SANTA CRUZ, Calif. - - In an era of mobile phones and social media, some people in Santa Cruz are celebrating a communications medium used in the county since 1916.
The Santa Cruz County Amateur Radio Club noted its 100th anniversary at the Museum of Art and History in downtown Santa Cruz on Saturday.
The ham radio club, made up of licensed radio operators, is still going strong in 2016.
Ham radios allow people all over the world to talk to each other without cell phones or the internet.
And while they've been around a long time, ham radios can play a critical role in case of a natural disaster like an earthquake and all normal communications like cell phones fail or get overloaded.
"Officials, in their emergency operating center, depend on amateur radio for the first hour or so to get basic information," said John Charcho, a ham radio operator who lives in Ben Lomond.
Charcho explained that with an amateur radio network, operators can report what's happening around them in the event of an emergency or crisis.
"We can relay that to the public officials so they know how widespread the damage is," Charcho said.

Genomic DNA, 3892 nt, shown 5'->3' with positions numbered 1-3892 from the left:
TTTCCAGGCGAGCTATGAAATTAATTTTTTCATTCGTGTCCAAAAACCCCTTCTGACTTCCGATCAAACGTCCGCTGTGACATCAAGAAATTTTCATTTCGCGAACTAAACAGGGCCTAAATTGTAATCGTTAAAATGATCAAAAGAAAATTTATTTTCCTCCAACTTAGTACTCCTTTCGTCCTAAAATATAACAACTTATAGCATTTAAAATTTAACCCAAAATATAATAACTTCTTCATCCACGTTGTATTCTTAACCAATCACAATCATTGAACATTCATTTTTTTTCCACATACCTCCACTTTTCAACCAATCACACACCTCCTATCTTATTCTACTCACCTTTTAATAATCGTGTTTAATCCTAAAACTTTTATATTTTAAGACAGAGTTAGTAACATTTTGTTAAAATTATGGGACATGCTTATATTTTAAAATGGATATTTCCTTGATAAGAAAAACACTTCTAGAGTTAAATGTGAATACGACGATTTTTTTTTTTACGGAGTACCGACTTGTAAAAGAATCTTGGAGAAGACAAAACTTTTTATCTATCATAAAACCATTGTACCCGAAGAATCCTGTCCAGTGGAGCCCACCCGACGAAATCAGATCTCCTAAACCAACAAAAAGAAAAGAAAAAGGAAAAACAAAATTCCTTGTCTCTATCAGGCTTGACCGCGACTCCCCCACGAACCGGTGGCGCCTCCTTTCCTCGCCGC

Robert Costa is a member of the San Lorenzo Valley Amateur Radio Club. He says ham radio operators provided a critical service during the 1989 Loma Prieta Earthquake, with a magnitude of 6.9.
"We provided emergency communications from the time of the earthquake at 5:04 p.m. ‘til 3 o'clock in the morning, passing health and welfare information for all the residents in the Santa Cruz mountains up to the Santa Cruz County line," Costa said.
Amateur radio people, called "Hams," also provide communications at large non-emergency community events like parades, marathons and even fairs. Ham radio equipment can be set up inside buildings and or out in the field.
The event at the museum showcased the development of amateur radio equipment, including high performance transceivers made in Watsonville by Elecraft.
The youngest member of Santa Cruz County Amateur Radio Club is in the sixth grade.
Beckett Glass, 11, showed off his Morse Code skills. He says he likes ham radio because he can talk to people, but avoids politics.
So what does Glass talk about? "Here's the funny thing, usually radios," Glass explained.
Glass recently received his Ham operator's license, but isn't stopping there. "I'm going to upgrade it so I can get more privileges, so I can do search and rescue and disaster work," he said.
There are an estimated 700,000 licensed ham radio operators in the U.S. according to the National Association for Amateur Radio.